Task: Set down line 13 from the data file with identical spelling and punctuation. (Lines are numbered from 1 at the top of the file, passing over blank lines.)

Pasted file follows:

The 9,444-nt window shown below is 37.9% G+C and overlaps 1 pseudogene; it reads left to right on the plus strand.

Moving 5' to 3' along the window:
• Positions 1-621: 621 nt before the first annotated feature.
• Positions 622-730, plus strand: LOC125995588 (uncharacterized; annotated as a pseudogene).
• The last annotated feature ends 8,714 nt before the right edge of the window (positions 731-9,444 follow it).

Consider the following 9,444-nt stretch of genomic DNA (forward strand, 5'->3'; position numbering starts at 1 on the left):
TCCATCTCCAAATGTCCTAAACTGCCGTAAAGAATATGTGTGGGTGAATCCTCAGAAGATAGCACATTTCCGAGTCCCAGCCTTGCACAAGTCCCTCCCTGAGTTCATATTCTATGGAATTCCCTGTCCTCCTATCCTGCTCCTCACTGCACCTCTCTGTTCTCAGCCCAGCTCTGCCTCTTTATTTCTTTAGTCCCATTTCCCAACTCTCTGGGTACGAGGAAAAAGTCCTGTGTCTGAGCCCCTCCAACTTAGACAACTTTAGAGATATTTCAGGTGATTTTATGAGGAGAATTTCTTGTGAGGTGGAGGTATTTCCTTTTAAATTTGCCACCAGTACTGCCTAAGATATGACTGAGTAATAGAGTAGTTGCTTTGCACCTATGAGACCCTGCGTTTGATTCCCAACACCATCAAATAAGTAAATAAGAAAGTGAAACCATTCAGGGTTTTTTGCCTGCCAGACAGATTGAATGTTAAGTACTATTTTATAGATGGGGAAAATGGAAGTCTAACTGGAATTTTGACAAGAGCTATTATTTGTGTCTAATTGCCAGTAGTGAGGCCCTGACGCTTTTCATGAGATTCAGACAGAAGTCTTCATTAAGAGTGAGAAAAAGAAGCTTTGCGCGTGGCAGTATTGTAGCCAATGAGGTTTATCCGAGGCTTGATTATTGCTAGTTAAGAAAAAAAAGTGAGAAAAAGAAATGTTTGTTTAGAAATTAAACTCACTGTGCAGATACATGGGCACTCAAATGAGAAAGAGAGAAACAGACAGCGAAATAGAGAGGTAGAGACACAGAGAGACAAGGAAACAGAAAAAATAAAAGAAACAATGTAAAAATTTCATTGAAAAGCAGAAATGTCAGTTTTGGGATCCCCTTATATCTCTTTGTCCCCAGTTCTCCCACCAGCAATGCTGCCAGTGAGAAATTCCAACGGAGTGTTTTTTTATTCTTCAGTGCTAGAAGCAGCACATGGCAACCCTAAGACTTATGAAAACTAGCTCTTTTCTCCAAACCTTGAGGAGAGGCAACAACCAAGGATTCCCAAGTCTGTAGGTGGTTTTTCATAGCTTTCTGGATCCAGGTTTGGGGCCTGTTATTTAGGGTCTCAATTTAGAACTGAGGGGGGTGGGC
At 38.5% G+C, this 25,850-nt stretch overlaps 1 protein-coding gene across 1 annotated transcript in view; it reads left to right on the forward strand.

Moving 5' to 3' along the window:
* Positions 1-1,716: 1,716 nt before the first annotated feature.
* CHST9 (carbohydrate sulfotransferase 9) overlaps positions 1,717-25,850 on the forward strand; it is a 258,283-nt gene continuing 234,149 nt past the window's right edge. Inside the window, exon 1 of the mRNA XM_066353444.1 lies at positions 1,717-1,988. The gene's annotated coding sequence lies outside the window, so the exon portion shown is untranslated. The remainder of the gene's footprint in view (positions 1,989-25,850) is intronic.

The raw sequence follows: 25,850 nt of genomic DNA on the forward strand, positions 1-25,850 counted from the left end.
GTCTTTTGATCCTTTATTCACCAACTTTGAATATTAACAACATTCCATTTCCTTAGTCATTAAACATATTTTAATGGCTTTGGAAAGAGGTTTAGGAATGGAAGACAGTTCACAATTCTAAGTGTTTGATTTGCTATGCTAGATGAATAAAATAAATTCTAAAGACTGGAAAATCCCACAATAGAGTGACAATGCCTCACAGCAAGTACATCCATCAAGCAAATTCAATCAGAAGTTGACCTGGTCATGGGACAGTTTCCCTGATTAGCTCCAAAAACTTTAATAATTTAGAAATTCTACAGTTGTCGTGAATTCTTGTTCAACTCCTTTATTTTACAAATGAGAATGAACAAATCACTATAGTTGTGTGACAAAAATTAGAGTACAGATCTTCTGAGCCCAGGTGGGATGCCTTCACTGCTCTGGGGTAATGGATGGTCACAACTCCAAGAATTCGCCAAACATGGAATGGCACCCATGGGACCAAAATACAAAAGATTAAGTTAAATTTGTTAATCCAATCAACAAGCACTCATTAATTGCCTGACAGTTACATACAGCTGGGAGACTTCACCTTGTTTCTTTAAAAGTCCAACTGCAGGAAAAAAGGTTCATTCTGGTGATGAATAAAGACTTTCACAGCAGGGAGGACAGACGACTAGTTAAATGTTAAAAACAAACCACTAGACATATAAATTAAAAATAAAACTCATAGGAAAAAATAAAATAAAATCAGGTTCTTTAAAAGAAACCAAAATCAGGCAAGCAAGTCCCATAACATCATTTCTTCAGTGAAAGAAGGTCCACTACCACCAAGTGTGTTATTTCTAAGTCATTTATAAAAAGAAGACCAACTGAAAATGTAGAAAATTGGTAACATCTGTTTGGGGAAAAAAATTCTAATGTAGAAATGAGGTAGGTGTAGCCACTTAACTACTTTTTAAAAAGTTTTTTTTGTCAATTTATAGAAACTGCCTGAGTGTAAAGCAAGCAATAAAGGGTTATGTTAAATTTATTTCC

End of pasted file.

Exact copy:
GTCTTTTGATCCTTTATTCACCAACTTTGAATATTAACAACATTCCATTTCCTTAGTCATTAAACATATTTTAATGGCTTTGGAAAGAGGTTTAGGAATGGAAGACAGTTCACAATTCTAAGTGTTTGATTTGCTATGCTAGATGAATAAAATAAATTCTAAAGACTGGAAAATCCCACAATAGAGTGACAATGCCTCACAGCAAGTACATCCATCAAGCAAATTCAATCAGAAGTTGACCTGGTCATGGGACAGTTTCCCTGATTAGCTCCAAAAACTTTAATAATTTAGAAATTCTACAGTTGTCGTGAATTCTTGTTCAACTCCTTTATTTTACAAATGAGAATGAACAAATCACTATAGTTGTGTGACAAAAATTAGAGTACAGATCTTCTGAGCCCAGGTGGGATGCCTTCACTGCTCTGGGGTAATGGATGGTCACAACTCCAAGAATTCGCCAAACATGGAATGGCACCCATGGGACCAAAATACAAAAGATTAAGTTAAATTTGTTAATCCAATCAACAAGCACTCATTAATTGCCTGACAGTTACATACAGCTGGGAGACTTCACCTTGTTTCTTTAAAAGTCCAACTGCAGGAAAAAAGGTTCATTCTGGTGATGAATAAAGACTTTCACAGCAGGGAGGACAGACGACTAGTTAAATGTTAAAAACAAACCACTAGACATATAAATTAAAAATAAAACTCATAGGAAAAAATAAAATAAAATCAGGTTCTTTAAAAGAAACCAAAATCAGGCAAGCAAGTCCCATAACATCATTTCTTCAGTGAAAGAAGGTCCACTACCACCAAGTGTGTTATTTCTAAGTCATTTATAAAAAGAAGACCAACTGAAAATGTAGAAAATTGGTAACATCTGTTTGGGGAAAAAAATTCTAATGTAGAAATGAGGTAGGTGTAGCCACTTAACTACTTTTTAAAAAGTTTTTTTTGTCAATTTATAGAAACTGCCTGAGTGTAAAGCAAGCAATAAAGGGTTATGTTAAATTTATTTCC